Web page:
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Robert asked: “Do you see a correlation between the length of battery life and 2-year contracts with carriers? It seems like when your contract is up, your phone needs to be charged more often.”
Robert, batteries are chemical devices and they have an estimated number of charge cycles before they wear out, for most people that means that they stop holding much of a charge after two years.
Between that, the rate of release of new phones, and how expensive phones are, it makes sense for carriers to give users an affordable way to upgrade the phone before the user decides to jump carriers to finance a new device.
So, we definitely see a correlation, but there’s probably no big conspiracy there. The 2-year contracts existed back in the day when every single phone had an easily replaceable battery, and they continue now when many phones no longer include them.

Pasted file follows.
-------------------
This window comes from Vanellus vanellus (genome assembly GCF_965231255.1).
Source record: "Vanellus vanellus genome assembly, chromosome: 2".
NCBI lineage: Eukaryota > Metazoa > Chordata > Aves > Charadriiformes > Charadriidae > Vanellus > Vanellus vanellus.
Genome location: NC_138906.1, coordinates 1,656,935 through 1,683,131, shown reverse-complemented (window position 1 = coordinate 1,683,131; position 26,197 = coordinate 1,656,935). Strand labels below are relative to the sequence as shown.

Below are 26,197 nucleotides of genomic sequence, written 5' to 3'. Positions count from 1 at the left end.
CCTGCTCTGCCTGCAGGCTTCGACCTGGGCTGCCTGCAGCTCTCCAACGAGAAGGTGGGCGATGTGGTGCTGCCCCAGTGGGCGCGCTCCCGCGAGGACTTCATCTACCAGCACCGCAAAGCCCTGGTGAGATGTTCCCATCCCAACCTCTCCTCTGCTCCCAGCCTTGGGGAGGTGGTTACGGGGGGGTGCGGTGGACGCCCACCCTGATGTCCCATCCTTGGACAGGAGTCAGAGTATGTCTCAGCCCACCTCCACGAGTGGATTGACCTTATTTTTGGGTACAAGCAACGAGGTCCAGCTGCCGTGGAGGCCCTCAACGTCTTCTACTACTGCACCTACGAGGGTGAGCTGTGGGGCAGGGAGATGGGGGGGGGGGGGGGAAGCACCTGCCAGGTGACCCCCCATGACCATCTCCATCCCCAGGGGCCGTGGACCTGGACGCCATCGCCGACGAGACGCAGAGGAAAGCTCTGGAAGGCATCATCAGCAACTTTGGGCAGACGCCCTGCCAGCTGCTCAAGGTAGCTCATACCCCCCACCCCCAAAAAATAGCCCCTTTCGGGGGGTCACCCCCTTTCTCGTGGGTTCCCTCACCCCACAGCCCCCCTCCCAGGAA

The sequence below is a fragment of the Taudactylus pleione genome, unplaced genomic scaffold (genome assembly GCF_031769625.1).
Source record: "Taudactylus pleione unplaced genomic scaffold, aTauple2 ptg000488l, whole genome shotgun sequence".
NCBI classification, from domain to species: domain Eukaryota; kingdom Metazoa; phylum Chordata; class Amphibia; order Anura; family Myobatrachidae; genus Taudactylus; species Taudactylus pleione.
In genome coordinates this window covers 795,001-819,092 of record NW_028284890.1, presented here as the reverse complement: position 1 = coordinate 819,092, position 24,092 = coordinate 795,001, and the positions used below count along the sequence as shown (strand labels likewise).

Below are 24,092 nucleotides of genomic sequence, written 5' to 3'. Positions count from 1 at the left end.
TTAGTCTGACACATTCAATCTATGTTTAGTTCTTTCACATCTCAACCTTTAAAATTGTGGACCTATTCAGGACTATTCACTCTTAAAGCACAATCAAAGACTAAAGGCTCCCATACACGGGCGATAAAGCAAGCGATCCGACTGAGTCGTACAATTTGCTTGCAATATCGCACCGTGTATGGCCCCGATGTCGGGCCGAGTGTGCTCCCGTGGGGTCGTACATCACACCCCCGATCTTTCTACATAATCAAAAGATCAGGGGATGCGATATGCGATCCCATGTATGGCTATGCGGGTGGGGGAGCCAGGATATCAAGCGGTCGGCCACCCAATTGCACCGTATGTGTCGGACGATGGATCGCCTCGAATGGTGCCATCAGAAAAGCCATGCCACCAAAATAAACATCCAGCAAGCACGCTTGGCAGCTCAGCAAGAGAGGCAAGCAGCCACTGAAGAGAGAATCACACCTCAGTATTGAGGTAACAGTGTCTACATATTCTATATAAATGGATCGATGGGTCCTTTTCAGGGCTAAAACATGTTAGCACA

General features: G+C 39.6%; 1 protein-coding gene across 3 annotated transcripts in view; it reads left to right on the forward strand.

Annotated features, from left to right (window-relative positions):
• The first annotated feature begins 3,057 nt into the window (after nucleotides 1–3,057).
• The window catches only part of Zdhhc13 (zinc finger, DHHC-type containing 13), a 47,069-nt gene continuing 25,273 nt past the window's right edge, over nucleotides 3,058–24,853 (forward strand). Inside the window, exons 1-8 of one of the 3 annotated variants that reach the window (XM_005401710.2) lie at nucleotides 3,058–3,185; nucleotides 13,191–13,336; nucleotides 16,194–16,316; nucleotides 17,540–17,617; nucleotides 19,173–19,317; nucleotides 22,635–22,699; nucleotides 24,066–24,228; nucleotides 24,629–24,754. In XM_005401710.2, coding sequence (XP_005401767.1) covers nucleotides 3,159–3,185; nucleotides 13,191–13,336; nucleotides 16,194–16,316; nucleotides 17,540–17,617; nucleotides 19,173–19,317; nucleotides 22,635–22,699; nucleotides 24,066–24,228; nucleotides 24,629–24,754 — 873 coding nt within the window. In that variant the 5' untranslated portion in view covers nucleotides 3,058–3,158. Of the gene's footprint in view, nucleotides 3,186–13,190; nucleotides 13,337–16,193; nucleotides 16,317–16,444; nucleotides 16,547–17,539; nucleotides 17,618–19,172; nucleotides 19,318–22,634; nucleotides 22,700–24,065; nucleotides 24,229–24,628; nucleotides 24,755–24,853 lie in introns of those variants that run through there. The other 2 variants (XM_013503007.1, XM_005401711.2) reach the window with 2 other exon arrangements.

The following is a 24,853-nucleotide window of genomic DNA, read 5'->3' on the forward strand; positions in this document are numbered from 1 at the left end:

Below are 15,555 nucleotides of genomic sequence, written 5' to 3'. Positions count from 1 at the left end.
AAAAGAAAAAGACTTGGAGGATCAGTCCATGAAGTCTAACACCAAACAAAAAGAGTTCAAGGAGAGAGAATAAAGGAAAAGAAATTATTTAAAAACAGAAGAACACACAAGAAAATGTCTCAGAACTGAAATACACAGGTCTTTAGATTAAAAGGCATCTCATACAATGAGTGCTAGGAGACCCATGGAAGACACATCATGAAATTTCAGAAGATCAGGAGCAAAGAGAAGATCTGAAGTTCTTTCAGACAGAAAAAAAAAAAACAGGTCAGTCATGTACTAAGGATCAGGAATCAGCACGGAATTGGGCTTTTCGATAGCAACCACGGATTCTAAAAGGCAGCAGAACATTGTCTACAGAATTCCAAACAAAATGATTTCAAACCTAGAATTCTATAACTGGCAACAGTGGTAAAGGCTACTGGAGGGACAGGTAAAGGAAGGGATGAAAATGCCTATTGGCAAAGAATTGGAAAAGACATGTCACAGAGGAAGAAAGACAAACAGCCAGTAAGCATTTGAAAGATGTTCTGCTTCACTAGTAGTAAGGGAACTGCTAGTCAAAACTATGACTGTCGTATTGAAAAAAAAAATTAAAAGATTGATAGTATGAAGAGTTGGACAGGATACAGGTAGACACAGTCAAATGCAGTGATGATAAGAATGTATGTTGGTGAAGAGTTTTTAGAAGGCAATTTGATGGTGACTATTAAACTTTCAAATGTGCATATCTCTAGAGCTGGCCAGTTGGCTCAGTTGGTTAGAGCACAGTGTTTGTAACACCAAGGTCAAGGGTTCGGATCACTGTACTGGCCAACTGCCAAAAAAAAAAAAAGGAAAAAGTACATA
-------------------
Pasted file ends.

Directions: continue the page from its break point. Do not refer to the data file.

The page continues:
It seems to make good business sense for carriers to pick up on how long batteries last, and how long it takes for a phone to start feeling old compared to the newer models, and try to get their clients to continue to be clients when their phones start to fail by making it easier for them to upgrade.